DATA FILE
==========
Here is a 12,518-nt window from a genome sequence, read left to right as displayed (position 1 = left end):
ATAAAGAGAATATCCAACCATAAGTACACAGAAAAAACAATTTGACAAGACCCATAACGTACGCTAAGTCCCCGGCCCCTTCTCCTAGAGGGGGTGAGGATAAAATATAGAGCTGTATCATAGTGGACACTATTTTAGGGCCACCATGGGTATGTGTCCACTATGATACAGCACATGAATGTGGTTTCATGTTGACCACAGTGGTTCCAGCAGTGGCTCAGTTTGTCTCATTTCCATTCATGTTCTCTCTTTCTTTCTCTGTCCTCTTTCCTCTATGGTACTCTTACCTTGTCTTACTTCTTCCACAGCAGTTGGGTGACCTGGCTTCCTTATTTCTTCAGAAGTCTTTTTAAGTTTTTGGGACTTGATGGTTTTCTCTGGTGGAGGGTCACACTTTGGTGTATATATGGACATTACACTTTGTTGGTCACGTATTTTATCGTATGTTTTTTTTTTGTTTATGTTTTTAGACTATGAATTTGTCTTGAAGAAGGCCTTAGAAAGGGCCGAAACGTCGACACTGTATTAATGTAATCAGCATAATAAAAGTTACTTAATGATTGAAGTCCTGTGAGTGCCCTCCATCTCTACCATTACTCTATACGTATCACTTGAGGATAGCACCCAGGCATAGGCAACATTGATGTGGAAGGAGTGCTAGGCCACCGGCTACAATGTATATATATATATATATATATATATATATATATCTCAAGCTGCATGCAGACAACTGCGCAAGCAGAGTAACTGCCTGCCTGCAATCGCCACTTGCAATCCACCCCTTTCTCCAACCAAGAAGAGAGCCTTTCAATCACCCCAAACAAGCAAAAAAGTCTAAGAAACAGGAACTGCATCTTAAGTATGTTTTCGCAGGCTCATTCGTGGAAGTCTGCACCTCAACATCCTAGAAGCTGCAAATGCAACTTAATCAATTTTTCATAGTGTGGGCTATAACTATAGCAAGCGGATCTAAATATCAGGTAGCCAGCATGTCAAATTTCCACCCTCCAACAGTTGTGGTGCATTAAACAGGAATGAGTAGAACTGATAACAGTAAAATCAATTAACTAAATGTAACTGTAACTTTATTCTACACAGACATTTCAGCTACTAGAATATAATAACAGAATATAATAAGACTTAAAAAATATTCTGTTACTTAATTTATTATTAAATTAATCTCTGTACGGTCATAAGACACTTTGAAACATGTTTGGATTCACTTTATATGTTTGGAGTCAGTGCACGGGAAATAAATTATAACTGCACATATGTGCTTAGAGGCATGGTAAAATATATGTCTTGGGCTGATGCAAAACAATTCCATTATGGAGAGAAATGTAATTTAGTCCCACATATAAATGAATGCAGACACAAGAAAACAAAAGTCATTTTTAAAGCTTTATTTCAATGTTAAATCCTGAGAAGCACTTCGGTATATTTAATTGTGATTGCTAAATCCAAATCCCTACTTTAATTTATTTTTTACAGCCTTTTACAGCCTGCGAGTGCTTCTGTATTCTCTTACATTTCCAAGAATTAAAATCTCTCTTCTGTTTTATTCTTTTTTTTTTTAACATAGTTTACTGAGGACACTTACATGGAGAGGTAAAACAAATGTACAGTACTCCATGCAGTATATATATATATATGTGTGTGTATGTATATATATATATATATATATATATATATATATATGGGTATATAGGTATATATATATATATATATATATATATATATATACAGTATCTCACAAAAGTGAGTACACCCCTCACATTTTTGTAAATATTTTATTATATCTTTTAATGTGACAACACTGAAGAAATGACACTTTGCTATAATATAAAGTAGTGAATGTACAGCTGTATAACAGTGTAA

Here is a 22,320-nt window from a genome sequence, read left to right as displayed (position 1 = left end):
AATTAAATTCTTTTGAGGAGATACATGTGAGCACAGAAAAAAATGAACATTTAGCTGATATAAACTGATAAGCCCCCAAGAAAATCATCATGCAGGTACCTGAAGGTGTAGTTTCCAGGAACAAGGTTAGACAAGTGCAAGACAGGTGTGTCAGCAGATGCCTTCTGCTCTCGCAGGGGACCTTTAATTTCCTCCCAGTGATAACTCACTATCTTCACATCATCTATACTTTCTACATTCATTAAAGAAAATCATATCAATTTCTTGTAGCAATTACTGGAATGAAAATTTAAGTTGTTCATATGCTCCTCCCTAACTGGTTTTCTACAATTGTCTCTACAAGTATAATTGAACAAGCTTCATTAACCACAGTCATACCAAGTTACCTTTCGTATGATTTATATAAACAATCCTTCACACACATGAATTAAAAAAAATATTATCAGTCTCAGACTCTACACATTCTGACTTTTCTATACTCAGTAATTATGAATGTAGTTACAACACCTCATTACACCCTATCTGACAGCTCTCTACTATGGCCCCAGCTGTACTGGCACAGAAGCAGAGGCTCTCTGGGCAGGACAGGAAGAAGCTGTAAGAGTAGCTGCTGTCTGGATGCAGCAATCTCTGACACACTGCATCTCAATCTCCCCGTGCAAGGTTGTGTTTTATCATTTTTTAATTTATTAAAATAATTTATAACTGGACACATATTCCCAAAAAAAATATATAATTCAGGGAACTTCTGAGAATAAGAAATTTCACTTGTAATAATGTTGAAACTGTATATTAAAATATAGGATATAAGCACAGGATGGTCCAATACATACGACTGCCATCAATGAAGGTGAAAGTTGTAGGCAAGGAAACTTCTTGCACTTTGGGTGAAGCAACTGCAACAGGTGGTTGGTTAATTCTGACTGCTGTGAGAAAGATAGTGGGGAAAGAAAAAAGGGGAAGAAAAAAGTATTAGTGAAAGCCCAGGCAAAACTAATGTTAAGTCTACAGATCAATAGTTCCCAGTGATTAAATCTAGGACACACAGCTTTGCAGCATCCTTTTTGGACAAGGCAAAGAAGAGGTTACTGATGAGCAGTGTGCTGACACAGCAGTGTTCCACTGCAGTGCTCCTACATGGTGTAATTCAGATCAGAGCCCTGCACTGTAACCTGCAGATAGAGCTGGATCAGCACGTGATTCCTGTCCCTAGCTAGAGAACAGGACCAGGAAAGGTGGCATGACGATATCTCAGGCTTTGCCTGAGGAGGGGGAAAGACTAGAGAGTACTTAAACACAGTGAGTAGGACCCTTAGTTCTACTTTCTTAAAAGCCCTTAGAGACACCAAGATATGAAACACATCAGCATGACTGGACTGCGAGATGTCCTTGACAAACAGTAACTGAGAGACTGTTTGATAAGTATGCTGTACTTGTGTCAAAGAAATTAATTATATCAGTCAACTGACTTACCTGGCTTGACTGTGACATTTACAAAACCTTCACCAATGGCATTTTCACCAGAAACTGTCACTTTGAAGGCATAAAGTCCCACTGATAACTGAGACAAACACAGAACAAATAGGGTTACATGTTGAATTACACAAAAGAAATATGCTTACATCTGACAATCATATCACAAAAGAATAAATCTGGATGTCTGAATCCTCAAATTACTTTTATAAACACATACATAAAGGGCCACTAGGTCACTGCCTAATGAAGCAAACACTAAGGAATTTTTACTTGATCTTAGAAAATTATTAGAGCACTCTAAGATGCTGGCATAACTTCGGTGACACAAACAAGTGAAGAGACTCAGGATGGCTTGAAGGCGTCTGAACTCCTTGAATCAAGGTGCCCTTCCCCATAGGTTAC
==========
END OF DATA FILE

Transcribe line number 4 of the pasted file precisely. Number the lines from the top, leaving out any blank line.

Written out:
AATTAAATTCTTTTGAGGAGATACATGTGAGCACAGAAAAAAATGAACATTTAGCTGATATAAACTGATAAGCCCCCAAGAAAATCATCATGCAGGTACCTGAAGGTGTAGTTTCCAGGAACAAGGTTAGACAAGTGCAAGACAGGTGTGTCAGCAGATGCCTTCTGCTCTCGCAGGGGACCTTTAATTTCCTCCCAGTGATAACTCACTATCTTCACATCATCTATACTTTCTACATTCATTAAAGAAAATCATATCAATTTCTTGTAGCAATTACTGGAATGAAAATTTAAGTTGTTCATATGCTCCTCCCTAACTGGTTTTCTACAATTGTCTCTACAAGTATAATTGAACAAGCTTCATTAACCACAGTCATACCAAGTTACCTTTCGTATGATTTATATAAACAATCCTTCACACACATGAATTAAAAAAAATATTATCAGTCTCAGACTCTACACATTCTGACTTTTCTATACTCAGTAATTATGAATGTAGTTACAACACCTCATTACACCCTATCTGACAGCTCTCTACTATGGCCCCAGCTGTACTGGCACAGAAGCAGAGGCTCTCTGGGCAGGACAGGAAGAAGCTGTAAGAGTAGCTGCTGTCTGGATGCAGCAATCTCTGACACACTGCATCTCAATCTCCCCGTGCAAGGTTGTGTTTTATCATTTTTTAATTTATTAAAATAATTTATAACTGGACACATATTCCCAAAAAAAATATATAATTCAGGGAACTTCTGAGAATAAGAAATTTCACTTGTAATAATGTTGAAACTGTATATTAAAATATAGGATATAAGCACAGGATGGTCCAATACATACGACTGCCATCAATGAAGGTGAAAGTTGTAGGCAAGGAAACTTCTTGCACTTTGGGTGAAGCAACTGCAACAGGTGGTTGGTTAATTCTGACTGCTGTGAGAAAGATAGTGGGGAAAGAAAAAAGGGGAAGAAAAAAGTATTAGTGAAAGCCCAGGCAAAACTAATGTTAAGTCTACAGATCAATAGTTCCCAGTGATTAAATCTAGGACACACAGCTTTGCAGCATCCTTTTTGGACAAGGCAAAGAAGAGGTTACTGATGAGCAGTGTGCTGACACAGCAGTGTTCCACTGCAGTGCTCCTACATGGTGTAATTCAGATCAGAGCCCTGCACTGTAACCTGCAGATAGAGCTGGATCAGCACGTGATTCCTGTCCCTAGCTAGAGAACAGGACCAGGAAAGGTGGCATGACGATATCTCAGGCTTTGCCTGAGGAGGGGGAAAGACTAGAGAGTACTTAAACACAGTGAGTAGGACCCTTAGTTCTACTTTCTTAAAAGCCCTTAGAGACACCAAGATATGAAACACATCAGCATGACTGGACTGCGAGATGTCCTTGACAAACAGTAACTGAGAGACTGTTTGATAAGTATGCTGTACTTGTGTCAAAGAAATTAATTATATCAGTCAACTGACTTACCTGGCTTGACTGTGACATTTACAAAACCTTCACCAATGGCATTTTCACCAGAAACTGTCACTTTGAAGGCATAAAGTCCCACTGATAACTGAGACAAACACAGAACAAATAGGGTTACATGTTGAATTACACAAAAGAAATATGCTTACATCTGACAATCATATCACAAAAGAATAAATCTGGATGTCTGAATCCTCAAATTACTTTTATAAACACATACATAAAGGGCCACTAGGTCACTGCCTAATGAAGCAAACACTAAGGAATTTTTACTTGATCTTAGAAAATTATTAGAGCACTCTAAGATGCTGGCATAACTTCGGTGACACAAACAAGTGAAGAGACTCAGGATGGCTTGAAGGCGTCTGAACTCCTTGAATCAAGGTGCCCTTCCCCATAGGTTAC